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21

Sep

2021

One Currency, Two Markets: China’s Attempt to Internationalize the Renminbi

Written by: Edwin L.-C. Lai

 
 

The Chinese government is trying to internationalize the RMB (renminbi), and this gives rise to at least a few questions. What are the real reasons for this action? Will it succeed? What are the factors working in its favor? What are the impediments? What are the implications for the rest of the world?

The internationalization of the RMB is a process of turning it into a currency widely used internationally as a unit of account, medium of exchange, and store of value. There are several benefits from an internationalization.

First, the exchange rate risks in trade, investment and financial transactions are minimized for Chinese citizens and the government.

Second, there is less reliance on foreign currencies such as the USD, and the associated institutions such as the payment system. China believes that if more of its trade were to be settled in RMB, China’s trade would suffer less under the shortage of the dollar or any other foreign currency. Moreover, the use of RMB for international payments would facilitate them to be handled by a payment system that is under the jurisdiction of China. The use of USD for payments, on the other hand, requires the use of a payment system under the jurisdiction of the US authority.

For national security reasons, China clearly does not want a foreign authority to have too much information about, and control over, the flow of payments into and out of China, which the foreign country could possibly exploit for its own benefit. China learned a first-hand lesson of the risk of conducting business using the dollar payments system in the case of MENG Wanzhou (孟晚舟), the Chief Financial Officer of the Chinese technology giant Huawei, who is still in custody in Canada facing extradition to the US.

Third, being able to borrow internationally in China’s own currency brings an important benefit for China. For the long-term development of China, its firms should be able to freely borrow from foreigners so as to finance their business. However, it would be much safer for Chinese firms to borrow internationally in RMB than to do it in a foreign currency. This would reduce the risk of a mismatch between the currency denomination of the revenue source (which is RMB) and the currency denomination of the debt (which is a foreign currency) of the companies, which can result in bankruptcy of the firms in the face of a sharp depreciation of the RMB when it is under speculative attack. It was this currency mismatch in Asian countries such as Thailand and Indonesia, in the face of a currency crisis, which caused widespread bankruptcy and economic disasters in these countries during the 1997-1998 Asian Financial Crisis.

Fourth, when a currency becomes sufficiently internationalized, the country’s citizens and government might be able to borrow abroad large amounts at low interest rates in the country’s own currency. The US is a case in point. The yields of US Treasury securities are not impressive when compared with other financial instruments. Yet they are widely held by 2 financial institutions and central banks around the world. This is because when the currency of a country is widely used as an invoicing and settlement currency in international trade, it can also more likely be a funding currency, that is, a currency chosen by borrowers to denominate their debts, such as bonds or loans. This is a result of the interest rate being lower due to the high demand for the currency for trade invoicing and settlement.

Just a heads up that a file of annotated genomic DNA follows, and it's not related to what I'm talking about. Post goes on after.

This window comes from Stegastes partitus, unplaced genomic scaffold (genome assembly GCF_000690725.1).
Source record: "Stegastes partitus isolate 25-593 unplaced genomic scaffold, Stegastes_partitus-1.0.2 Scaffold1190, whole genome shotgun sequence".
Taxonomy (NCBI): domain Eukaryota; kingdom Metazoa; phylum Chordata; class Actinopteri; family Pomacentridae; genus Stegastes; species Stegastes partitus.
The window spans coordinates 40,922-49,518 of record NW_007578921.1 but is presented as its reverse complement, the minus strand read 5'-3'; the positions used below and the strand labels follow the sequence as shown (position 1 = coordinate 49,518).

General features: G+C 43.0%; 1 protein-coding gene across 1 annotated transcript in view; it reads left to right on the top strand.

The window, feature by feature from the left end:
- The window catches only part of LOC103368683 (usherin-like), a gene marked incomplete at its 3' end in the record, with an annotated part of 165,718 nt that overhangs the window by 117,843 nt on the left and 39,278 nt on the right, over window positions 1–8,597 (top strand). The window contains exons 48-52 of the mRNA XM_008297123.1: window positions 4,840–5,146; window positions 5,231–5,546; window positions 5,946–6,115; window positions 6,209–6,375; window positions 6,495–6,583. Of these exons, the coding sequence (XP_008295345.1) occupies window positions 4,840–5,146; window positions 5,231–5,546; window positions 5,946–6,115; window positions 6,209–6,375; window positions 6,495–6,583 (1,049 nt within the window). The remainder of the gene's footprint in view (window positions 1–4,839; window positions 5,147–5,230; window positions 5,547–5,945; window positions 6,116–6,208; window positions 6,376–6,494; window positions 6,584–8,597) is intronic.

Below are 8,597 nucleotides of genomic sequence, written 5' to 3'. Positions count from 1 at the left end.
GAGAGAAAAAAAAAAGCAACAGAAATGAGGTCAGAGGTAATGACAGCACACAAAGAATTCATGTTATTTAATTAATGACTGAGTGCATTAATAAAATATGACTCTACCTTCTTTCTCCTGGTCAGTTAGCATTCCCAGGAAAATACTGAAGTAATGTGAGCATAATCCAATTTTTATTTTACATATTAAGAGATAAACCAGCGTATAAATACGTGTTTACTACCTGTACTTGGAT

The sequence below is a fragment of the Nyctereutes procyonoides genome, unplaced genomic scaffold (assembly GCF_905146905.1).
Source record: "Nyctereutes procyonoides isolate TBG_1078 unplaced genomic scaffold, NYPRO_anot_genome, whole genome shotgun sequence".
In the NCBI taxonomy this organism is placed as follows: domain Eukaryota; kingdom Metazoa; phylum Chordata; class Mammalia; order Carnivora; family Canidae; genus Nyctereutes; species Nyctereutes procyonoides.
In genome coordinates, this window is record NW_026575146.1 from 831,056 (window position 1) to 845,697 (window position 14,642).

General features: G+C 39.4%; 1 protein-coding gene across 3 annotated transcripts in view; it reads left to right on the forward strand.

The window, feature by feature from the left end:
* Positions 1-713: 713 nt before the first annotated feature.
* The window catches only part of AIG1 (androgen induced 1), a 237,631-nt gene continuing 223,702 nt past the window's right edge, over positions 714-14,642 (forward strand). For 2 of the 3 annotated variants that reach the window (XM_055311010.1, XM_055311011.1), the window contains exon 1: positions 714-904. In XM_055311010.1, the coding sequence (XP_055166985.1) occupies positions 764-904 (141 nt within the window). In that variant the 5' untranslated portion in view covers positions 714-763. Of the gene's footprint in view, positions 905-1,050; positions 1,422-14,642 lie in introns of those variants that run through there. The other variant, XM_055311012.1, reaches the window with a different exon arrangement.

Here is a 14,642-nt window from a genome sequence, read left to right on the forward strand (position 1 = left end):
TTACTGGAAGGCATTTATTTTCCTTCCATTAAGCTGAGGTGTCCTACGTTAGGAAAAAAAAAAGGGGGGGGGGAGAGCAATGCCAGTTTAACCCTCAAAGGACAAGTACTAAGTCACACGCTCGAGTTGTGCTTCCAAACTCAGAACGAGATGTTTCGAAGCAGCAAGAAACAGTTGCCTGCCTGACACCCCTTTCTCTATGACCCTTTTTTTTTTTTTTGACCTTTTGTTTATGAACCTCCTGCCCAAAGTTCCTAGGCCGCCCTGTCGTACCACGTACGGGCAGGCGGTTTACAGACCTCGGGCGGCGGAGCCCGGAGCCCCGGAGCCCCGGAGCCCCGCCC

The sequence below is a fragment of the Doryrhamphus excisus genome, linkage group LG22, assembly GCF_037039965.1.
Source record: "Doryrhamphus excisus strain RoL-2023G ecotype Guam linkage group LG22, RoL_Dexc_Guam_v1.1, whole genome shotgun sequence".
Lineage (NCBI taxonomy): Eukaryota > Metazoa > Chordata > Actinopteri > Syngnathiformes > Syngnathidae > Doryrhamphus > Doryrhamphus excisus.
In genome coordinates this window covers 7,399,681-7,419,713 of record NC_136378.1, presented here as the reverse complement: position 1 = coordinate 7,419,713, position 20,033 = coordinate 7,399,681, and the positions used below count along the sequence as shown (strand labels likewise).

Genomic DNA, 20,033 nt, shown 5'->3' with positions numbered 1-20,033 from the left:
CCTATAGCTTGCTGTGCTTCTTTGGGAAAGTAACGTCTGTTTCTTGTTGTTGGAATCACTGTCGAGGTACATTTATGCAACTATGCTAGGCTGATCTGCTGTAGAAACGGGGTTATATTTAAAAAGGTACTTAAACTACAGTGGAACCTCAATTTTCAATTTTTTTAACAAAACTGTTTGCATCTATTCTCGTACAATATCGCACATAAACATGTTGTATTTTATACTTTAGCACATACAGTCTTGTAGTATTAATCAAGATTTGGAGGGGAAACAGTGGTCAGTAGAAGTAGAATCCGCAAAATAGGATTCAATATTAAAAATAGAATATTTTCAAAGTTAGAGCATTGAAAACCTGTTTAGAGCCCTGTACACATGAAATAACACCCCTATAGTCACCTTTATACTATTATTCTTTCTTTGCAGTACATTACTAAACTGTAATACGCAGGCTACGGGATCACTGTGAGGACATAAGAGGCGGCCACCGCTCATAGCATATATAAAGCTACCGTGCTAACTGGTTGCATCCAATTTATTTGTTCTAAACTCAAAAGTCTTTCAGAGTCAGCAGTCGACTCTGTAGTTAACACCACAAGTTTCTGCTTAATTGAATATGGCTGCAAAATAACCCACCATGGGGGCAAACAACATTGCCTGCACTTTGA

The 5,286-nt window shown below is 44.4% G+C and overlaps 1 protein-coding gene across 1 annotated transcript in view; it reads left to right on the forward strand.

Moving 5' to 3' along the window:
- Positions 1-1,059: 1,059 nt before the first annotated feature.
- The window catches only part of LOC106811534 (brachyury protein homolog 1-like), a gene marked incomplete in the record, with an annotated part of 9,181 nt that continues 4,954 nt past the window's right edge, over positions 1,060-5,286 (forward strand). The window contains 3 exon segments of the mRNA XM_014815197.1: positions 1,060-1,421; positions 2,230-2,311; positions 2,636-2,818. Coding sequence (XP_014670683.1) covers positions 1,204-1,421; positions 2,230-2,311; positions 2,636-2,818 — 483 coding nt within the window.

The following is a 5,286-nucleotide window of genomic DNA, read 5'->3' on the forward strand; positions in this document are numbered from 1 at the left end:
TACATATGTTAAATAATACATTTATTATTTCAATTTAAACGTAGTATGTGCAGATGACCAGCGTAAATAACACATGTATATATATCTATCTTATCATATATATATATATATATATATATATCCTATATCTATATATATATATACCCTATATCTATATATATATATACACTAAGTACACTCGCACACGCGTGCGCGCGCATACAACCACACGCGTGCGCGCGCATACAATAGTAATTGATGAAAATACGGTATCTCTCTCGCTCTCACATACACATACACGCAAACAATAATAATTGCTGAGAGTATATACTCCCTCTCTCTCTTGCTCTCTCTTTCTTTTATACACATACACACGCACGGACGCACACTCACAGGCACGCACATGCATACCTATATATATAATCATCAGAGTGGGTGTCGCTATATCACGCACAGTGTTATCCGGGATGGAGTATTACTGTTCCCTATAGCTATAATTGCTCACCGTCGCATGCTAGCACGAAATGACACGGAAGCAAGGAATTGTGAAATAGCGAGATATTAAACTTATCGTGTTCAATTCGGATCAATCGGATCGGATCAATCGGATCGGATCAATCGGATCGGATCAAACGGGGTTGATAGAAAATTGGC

Fifth, wide international use of the RMB would provide more business for the banking and financial sectors of China. When the RMB is more widely used, it benefits Chinese banks and financial institutions, as the international demand for RMB assets would bring business to domestic financial institutions, as payments in this currency have to be ultimately handled by Chinese banks and financial institutions.

Sixth, is the ability to earn seigniorage from foreign countries (issuing RMB to foreigners in exchange for real goods). When foreigners trust the RMB, they are willing to hold the currency as a medium of exchange and store of value. Thus, they are willing to sell goods to China in exchange for the RMB.

Seventh is political influence. When a currency becomes a major reserve currency for another country, the issuing country of the currency can use it as leverage to exchange for favor from the foreign country.

There is yet another, uniquely Chinese reason for a certain quarter in China to push for internationalization of the RMB. Certain quarters within the Chinese government want to use the capital account liberalization and financial market liberalization that come with RMB internationalization to create pressure for domestic financial sector reform.

In my book, One Currency, Two Markets: China’s Attempt to Internationalize the Renminbi (Cambridge University Press), I explain how the problem with the international monetary system since the demise of the Bretton Woods system and the recent global financial crisis prompted China to seek independence from the dollar standard. One way is to make the RMB a widely accepted currency internationally.

One Currency, Two Markets by Edwin L.-C. Lai

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About the Author: Edwin L.-C. Lai

Edwin L. -C. Lai is Professor of Economics at HKUST. He has been Senior Research Economist and Adviser at the Federal Reserve Bank of Dallas, a consultant with the World Bank and a visiting fellow with Princeton University. He is an associate editor of Review of International Economics and has published in many top economics journals....

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